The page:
Going through bankruptcy is often the first positive step toward financial stability, but there are many rumors attached to it. Many people believe that if they file bankruptcy of any sort that they are at risk of losing their house.
There are two misconceptions here. First, you are only at potential risk of losing your home if you file a Chapter 7 bankruptcy rather than a Chapter 13 bankruptcy. Second, even if you file a Chapter 7 bankruptcy there is still a very good chance that you will be able to keep your home if it has negative equity.
Why does the type of bankruptcy matter?
A Chapter 7 bankruptcy involves “liquidation,” or turning your assets into cash where possible. This is the variety of bankruptcy where the courts may liquidate your personal assets in order to pay off your creditors. This is in comparison to a Chapter 13 bankruptcy, which is a reorganization bankruptcy.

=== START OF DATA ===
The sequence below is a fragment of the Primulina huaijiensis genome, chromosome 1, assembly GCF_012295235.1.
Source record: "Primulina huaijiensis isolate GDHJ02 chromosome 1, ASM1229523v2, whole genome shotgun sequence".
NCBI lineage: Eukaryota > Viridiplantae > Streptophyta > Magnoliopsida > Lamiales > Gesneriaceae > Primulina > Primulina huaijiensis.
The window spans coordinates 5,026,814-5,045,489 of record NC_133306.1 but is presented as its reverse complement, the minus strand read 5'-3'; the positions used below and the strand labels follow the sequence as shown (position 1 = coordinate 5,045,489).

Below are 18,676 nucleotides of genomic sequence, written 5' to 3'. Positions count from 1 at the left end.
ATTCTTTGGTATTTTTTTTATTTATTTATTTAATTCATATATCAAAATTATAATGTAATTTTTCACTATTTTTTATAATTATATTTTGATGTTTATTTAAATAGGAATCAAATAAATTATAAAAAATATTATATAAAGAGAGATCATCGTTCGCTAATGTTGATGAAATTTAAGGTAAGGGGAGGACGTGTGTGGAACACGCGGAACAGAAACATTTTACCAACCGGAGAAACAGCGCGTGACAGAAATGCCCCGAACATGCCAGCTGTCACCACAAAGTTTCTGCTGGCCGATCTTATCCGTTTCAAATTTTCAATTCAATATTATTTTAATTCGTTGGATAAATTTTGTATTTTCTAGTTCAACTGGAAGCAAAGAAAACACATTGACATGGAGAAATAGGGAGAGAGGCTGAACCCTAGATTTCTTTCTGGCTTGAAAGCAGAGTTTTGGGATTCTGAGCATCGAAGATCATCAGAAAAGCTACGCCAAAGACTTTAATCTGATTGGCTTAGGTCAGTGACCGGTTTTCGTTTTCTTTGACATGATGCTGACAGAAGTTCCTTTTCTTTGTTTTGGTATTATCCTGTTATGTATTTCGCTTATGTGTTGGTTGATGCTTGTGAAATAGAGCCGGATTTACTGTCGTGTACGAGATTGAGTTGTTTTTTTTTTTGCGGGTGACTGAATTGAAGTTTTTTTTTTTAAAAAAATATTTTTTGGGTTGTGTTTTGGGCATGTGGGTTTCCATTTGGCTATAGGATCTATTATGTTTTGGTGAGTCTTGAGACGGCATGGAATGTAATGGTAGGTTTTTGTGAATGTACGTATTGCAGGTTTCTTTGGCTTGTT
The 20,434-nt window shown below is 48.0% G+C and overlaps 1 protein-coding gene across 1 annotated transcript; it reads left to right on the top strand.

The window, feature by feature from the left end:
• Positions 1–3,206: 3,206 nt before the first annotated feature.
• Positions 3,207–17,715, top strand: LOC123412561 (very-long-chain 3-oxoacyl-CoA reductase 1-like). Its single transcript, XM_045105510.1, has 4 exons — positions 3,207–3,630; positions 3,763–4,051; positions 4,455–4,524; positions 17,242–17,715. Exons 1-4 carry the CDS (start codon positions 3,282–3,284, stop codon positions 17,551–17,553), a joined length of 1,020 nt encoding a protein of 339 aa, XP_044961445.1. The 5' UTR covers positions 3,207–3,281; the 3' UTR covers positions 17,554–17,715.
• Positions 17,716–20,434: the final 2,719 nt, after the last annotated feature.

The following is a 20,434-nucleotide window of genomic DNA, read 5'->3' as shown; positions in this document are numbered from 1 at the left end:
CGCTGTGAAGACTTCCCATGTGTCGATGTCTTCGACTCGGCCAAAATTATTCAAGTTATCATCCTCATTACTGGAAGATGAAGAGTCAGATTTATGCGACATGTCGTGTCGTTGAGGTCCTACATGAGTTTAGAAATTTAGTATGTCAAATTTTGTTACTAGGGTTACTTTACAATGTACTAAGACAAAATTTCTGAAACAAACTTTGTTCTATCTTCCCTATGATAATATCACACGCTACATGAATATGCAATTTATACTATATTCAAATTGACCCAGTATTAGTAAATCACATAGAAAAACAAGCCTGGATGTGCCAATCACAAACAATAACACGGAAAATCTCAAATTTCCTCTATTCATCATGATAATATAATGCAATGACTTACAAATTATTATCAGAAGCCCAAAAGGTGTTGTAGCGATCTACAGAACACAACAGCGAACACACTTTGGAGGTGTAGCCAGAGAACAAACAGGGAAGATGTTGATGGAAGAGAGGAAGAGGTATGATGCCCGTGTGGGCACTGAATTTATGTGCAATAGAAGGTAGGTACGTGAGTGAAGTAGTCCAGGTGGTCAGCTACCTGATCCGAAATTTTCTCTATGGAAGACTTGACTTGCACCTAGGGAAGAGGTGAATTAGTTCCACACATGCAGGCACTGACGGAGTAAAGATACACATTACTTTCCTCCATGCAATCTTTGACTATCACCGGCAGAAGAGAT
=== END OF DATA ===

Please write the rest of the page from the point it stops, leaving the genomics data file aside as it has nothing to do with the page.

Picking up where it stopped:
If you file a Chapter 13 bankruptcy you will not lose any of your assets. Rather, the courts will put you on a repayment schedule.
What about equity?
With a Chapter 7 bankruptcy, the fate of your property depends on the equity in the property itself. Equity is the difference between the market value of the home and any mortgages or home equity loans you have on the property.
For the majority of persons who qualify for a Chapter 7 bankruptcy, this is a negative number. If this is the case, it is unlikely the courts will order you to liquidate your property. Thus, in most cases you will be able to keep your property after filing for Chapter 7.